The results of the work were shocking and triggered numerous criticisms of the authors, their work, methodology they used, and conclusions they have made. These main results are stated below:

  • Model showed that population and industrial growth are inherently exponential; and that exponential growth will take global society to any existing limit quickly, wherever that limit is.
  • The global ecosystem is now far above its carrying capacity.
  • Two of the scenarios saw “overshoot and collapse” of the global system by the mid to latter part of the 21st century, while a third scenario resulted in a “stabilized world.”
    • The business-as-usual scenario estimated that if human beings continued to consume more than nature was capable of providing, global economic collapse and precipitous population decline could occur by 2030.
    • However, the study also noted that unlimited economic growth was possible, if governments forged policies and invested in technologies to regulate the expansion of humanity’s ecological footprint.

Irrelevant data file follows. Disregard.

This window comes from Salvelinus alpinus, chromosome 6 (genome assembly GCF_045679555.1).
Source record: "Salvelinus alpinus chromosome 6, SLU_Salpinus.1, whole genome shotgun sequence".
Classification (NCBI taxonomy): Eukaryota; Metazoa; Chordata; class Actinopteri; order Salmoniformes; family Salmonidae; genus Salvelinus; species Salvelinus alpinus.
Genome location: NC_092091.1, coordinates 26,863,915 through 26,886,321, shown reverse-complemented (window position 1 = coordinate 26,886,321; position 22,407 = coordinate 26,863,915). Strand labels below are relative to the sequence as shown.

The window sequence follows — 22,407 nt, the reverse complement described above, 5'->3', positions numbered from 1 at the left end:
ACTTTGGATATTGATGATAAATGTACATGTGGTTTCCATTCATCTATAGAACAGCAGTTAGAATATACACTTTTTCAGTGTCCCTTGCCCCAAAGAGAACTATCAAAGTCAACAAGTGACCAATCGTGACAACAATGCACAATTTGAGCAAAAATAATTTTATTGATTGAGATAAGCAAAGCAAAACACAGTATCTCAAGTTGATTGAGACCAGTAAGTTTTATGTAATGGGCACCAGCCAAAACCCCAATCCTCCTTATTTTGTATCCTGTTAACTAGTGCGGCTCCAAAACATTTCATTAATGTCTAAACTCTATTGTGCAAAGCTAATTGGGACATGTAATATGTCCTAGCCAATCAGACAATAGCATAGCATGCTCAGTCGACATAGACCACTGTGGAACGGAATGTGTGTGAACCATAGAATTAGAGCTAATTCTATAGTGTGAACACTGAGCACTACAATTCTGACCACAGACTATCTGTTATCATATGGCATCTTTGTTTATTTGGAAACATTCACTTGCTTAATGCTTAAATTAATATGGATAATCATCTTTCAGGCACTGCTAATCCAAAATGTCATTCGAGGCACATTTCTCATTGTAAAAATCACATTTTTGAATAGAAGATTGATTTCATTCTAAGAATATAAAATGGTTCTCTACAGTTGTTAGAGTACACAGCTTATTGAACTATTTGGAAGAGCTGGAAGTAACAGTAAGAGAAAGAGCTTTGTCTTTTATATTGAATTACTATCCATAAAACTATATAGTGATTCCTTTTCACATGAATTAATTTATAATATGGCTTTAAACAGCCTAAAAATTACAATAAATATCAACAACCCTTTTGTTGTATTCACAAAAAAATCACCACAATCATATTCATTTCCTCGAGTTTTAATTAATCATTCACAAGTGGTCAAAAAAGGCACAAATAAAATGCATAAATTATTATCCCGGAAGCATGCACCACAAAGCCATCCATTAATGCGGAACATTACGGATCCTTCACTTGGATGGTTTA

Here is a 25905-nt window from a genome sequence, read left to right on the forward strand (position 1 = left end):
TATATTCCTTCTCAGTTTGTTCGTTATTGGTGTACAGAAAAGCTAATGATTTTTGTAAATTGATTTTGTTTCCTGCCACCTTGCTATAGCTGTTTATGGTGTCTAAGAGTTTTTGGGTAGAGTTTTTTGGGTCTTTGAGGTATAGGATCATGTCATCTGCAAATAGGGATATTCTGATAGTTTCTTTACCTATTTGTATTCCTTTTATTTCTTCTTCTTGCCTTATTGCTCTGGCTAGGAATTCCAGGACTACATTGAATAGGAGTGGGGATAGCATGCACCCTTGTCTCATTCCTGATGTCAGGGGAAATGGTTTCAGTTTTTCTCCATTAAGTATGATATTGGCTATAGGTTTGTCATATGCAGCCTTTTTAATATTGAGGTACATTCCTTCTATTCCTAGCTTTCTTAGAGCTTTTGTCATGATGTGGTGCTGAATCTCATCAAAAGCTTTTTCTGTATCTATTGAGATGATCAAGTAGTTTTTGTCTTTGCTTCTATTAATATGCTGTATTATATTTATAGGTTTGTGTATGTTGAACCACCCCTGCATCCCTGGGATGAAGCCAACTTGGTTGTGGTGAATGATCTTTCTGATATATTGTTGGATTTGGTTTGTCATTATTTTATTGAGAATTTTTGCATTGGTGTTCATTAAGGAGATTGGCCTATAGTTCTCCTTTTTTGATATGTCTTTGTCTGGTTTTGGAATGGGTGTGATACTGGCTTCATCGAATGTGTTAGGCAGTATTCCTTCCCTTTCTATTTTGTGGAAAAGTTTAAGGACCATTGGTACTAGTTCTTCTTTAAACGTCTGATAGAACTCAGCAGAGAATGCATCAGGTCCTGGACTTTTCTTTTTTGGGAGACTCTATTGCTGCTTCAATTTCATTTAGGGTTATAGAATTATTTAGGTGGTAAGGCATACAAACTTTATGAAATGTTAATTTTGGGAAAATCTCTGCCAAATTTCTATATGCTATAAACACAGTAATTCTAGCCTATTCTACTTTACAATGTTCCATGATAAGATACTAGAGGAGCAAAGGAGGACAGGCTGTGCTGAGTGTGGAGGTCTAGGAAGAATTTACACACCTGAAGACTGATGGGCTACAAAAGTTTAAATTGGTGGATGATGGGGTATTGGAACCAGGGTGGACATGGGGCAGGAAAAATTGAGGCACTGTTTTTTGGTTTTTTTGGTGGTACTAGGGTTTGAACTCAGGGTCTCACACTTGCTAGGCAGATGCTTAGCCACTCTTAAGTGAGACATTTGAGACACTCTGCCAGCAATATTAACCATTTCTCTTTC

Then numerous scientific groups took the model and compared the predictions with real-life data. They recognized that the predictions were very accurate. Model predictions correlate with reality. The latest comparison was made by Australian physicist Graham Turner.

“He compared real-world data from 1970 to 2000 with the business-as-usual scenario. He found the predictions nearly matched the facts. “There is a very clear warning bell being rung here,” he says. “We are not on a sustainable trajectory.” (Strauss, 2012)

“Collapse or stabilized world”, this is how we should place a question. Predictions that we can make today are:

  • The reality will become evident in the nearest future (within 30 years)!
  • If current trends continue, limits of growth will be reached sometime within the next one hundred years.
  • We are following the collapse scenario. Economics & industrial capacity will crash and human populations decline rapidly.

Solution to the challenges of the World